The remark came back to me last week as I riffled through my archive of family photographs. Many of them go back to the nineteenth century (18 hunnerds, y’all). There’s my wonderfully tough-minded maternal Grandma, Helena, ramrod straight in her impossibly starched Victorian getup and penz-nez specs. And that’s her husband Fred (my mother’s Papa), in Sunday finery and a handlebar moustache, looking nothing like the circa 1915 Detroit shop mechanic who’d been taught to read by Grandma. Advancing through the folders and envelopes, I mused over the changes in my own mother and father over the years, years that I’d been witness to. Decades of hard work and risk and success… of losses, too, and of searing pain. Still, the images were benign, reassuring.

My own photos are more jarring. Not merely the usual transformation from plump undistinguished babyhood to early teen goofiness and then to another character altogether. In those maturing years, something else showed up. I’m not going to tell you what I saw, except to say it was unsettling. I may write a book on it. (No, not the Dorian Grey thing.)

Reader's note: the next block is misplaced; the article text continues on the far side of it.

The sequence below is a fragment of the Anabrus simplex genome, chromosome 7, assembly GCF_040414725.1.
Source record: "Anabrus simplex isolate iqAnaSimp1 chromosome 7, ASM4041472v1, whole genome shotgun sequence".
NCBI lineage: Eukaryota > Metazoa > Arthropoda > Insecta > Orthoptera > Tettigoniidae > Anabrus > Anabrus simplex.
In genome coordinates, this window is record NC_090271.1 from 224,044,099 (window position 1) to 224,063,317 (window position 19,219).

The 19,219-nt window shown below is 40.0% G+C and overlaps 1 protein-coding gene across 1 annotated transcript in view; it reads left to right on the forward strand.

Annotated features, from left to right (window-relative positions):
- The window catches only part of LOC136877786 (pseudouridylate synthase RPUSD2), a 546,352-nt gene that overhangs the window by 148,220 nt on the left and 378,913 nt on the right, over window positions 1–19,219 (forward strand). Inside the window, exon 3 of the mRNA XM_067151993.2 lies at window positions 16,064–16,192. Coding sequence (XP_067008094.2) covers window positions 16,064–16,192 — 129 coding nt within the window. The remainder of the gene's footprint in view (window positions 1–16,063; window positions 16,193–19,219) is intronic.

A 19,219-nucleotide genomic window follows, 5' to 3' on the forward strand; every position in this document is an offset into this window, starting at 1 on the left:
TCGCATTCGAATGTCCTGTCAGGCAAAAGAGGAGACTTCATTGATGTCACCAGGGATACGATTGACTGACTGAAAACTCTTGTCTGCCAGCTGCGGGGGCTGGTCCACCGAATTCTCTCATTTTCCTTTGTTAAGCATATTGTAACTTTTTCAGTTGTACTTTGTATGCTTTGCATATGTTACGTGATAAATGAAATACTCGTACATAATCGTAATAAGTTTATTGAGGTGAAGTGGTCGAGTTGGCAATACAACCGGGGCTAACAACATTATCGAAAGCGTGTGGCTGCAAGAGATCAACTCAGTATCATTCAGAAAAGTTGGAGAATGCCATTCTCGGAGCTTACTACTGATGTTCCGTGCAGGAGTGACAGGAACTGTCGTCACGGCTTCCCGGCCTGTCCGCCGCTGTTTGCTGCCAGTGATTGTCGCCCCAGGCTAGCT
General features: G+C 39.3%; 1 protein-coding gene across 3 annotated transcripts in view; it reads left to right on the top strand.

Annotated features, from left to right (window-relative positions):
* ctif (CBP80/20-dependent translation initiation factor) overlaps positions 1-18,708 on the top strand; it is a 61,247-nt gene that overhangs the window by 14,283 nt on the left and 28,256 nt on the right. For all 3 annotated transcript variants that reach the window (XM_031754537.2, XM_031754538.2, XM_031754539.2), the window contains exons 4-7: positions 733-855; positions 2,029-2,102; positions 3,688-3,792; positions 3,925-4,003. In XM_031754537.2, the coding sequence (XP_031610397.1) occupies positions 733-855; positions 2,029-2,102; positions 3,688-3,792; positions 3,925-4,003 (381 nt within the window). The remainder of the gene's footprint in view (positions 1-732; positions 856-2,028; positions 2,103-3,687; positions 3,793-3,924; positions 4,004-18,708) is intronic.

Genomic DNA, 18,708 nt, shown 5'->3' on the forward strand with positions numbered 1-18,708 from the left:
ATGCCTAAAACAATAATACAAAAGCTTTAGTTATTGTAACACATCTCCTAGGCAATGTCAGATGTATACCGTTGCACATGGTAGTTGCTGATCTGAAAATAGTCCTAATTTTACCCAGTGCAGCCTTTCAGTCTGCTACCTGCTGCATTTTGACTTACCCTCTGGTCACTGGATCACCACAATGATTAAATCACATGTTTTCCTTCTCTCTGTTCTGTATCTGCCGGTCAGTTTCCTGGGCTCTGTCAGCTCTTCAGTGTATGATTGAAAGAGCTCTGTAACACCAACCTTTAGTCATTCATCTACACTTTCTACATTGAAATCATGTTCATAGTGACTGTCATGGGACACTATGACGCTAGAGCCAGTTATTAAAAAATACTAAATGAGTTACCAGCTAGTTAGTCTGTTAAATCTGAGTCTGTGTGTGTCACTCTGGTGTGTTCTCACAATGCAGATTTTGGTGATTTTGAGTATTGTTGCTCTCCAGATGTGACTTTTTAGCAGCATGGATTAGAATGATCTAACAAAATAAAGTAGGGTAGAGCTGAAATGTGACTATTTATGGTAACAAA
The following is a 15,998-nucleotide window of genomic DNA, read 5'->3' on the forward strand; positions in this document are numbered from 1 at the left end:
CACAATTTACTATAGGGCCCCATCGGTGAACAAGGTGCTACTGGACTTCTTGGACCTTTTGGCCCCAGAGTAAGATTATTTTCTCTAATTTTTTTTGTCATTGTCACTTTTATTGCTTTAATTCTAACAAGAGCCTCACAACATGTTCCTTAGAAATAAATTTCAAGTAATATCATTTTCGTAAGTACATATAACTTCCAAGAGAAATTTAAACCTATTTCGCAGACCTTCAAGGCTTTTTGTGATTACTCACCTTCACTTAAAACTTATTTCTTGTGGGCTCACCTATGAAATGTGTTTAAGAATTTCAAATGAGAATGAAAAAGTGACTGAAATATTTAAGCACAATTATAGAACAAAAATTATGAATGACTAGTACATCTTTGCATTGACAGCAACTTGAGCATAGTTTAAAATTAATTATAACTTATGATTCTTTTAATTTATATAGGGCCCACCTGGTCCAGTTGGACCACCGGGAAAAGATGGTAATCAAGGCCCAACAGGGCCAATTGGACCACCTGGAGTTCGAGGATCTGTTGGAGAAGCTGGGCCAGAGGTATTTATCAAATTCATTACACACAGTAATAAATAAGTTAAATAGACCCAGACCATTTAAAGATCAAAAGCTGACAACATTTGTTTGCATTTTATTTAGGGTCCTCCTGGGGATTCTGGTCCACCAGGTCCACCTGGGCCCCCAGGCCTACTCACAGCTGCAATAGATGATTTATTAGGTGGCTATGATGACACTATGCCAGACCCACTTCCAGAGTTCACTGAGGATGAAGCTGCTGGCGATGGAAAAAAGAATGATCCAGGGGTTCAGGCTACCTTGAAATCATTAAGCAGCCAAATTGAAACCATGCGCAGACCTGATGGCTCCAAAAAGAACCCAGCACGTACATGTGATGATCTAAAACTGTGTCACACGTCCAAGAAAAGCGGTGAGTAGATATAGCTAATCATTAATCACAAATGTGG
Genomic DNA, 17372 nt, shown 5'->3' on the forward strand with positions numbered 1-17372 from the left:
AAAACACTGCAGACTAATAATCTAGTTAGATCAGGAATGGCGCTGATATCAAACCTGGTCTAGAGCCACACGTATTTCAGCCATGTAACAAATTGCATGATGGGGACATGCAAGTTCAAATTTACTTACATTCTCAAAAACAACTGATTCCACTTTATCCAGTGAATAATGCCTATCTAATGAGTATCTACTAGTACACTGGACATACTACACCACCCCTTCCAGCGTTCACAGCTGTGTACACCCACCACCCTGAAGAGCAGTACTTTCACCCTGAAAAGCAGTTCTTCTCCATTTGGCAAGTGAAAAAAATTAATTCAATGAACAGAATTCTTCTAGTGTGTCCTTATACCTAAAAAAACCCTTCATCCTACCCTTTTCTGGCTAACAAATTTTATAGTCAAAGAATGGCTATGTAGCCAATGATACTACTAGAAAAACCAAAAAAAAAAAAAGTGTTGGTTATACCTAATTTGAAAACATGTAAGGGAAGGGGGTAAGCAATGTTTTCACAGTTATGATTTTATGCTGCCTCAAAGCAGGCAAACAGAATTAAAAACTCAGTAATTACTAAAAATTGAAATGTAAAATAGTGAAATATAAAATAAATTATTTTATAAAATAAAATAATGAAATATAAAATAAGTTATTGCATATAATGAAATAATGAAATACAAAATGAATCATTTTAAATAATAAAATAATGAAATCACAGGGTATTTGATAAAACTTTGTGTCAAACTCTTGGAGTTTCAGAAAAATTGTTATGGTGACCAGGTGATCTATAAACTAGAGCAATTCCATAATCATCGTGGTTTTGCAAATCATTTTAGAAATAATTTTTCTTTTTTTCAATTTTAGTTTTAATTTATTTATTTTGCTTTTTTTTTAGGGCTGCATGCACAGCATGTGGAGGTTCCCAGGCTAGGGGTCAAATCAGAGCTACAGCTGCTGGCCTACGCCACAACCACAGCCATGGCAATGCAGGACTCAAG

But for now I suggest to you, fellow blogger – as we grow to know each other, that on some rainy afternoon, when you have nothing to do but watch idiocy on The Box, you take out your old photos, all of them. Take your time. Try to hear your Mom speak to you again. Jostle again, in the byways of your mind, with your kid brother or big sister. Be small again peering upward to a tall world. Listen to your young thoughts. Smell the fragrances of the kitchen, of the fresh mown lawn, of the lilac or musk scent you first slapped on when you were thirteen. Relive that instant with the family all together by the Christmas tree… or be surprised by a long-lens grab-shot a lifetime ago at the Art Fair.

Then behold that photograph of yourself. The young one. Not a class portrait, but a snapshot of an instant of gaiety, of innocent, dumb, existential mindlessness. I did. I was way more handsome than I remember. And am probably way more ugly now than I think.

What happened? Life.

ltaylor_signature

LETsBlog

 

To be continued… next time.